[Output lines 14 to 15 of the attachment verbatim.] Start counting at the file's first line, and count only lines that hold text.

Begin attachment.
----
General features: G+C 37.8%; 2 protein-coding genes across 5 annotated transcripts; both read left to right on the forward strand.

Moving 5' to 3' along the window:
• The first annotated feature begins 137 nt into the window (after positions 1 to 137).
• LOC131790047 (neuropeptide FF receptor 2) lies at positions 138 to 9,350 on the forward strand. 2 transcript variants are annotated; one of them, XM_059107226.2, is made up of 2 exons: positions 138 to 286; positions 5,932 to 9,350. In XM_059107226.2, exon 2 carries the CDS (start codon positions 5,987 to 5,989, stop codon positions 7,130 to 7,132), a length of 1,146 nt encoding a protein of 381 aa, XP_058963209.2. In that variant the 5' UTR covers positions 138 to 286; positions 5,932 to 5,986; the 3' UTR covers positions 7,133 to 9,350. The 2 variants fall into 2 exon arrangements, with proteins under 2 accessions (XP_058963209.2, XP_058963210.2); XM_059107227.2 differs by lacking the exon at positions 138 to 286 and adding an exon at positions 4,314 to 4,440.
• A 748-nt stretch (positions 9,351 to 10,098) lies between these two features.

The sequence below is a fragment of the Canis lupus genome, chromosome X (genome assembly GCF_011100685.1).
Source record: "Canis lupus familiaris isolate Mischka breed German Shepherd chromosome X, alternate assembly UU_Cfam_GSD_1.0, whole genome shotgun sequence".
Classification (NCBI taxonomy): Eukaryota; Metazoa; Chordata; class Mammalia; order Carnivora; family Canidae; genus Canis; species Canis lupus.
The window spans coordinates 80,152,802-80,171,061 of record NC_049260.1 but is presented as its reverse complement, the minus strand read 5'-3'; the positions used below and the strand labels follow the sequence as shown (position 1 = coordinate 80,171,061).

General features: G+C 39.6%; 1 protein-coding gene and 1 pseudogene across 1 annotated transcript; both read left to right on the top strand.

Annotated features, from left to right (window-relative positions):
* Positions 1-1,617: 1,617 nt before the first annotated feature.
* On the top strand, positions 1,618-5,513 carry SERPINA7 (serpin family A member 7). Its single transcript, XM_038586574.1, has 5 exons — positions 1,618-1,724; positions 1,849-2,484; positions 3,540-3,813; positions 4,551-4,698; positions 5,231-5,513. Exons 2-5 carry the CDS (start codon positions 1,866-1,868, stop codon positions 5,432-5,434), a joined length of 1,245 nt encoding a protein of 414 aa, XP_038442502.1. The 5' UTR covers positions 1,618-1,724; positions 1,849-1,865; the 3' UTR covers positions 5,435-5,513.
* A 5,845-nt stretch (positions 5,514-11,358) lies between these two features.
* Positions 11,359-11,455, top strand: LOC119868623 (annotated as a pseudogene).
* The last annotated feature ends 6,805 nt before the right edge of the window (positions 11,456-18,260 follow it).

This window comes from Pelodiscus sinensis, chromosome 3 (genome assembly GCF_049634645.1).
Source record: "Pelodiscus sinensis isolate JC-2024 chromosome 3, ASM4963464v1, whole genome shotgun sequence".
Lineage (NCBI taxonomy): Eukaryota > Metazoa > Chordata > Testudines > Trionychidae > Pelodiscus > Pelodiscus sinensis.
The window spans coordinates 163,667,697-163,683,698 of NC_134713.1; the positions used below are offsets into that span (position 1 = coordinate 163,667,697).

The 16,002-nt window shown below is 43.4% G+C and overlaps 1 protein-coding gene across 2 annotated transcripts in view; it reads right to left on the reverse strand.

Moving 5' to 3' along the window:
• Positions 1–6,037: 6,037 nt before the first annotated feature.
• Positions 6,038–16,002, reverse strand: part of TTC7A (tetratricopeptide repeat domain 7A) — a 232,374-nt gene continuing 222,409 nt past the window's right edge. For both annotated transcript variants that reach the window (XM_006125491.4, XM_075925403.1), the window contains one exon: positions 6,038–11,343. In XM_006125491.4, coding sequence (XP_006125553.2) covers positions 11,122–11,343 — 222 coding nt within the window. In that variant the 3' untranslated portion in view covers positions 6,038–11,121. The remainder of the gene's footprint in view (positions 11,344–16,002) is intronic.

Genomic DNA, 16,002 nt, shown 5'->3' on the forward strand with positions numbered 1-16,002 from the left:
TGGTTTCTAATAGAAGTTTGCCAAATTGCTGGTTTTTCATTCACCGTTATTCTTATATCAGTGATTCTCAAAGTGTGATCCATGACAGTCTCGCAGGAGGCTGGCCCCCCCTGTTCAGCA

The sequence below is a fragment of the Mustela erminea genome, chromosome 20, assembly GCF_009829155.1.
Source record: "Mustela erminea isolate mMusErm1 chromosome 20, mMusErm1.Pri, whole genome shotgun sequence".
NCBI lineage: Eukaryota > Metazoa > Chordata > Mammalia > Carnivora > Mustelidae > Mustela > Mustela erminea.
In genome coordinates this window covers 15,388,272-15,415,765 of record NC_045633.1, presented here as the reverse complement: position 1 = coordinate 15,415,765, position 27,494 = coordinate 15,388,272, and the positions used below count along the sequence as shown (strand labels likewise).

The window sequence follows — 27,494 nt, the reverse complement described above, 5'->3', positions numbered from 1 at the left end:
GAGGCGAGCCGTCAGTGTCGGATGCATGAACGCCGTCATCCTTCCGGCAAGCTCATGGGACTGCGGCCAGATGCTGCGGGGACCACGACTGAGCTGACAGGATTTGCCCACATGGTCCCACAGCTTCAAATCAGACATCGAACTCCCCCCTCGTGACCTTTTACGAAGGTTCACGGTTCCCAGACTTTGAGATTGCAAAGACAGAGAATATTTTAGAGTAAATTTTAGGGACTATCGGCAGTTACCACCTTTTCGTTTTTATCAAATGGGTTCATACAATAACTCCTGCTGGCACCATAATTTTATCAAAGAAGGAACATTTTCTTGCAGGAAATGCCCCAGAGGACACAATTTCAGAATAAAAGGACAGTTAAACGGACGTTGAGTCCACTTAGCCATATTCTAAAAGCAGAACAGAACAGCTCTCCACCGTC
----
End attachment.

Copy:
* A 5,845-nt stretch (positions 5,514-11,358) lies between these two features.
* Positions 11,359-11,455, top strand: LOC119868623 (annotated as a pseudogene).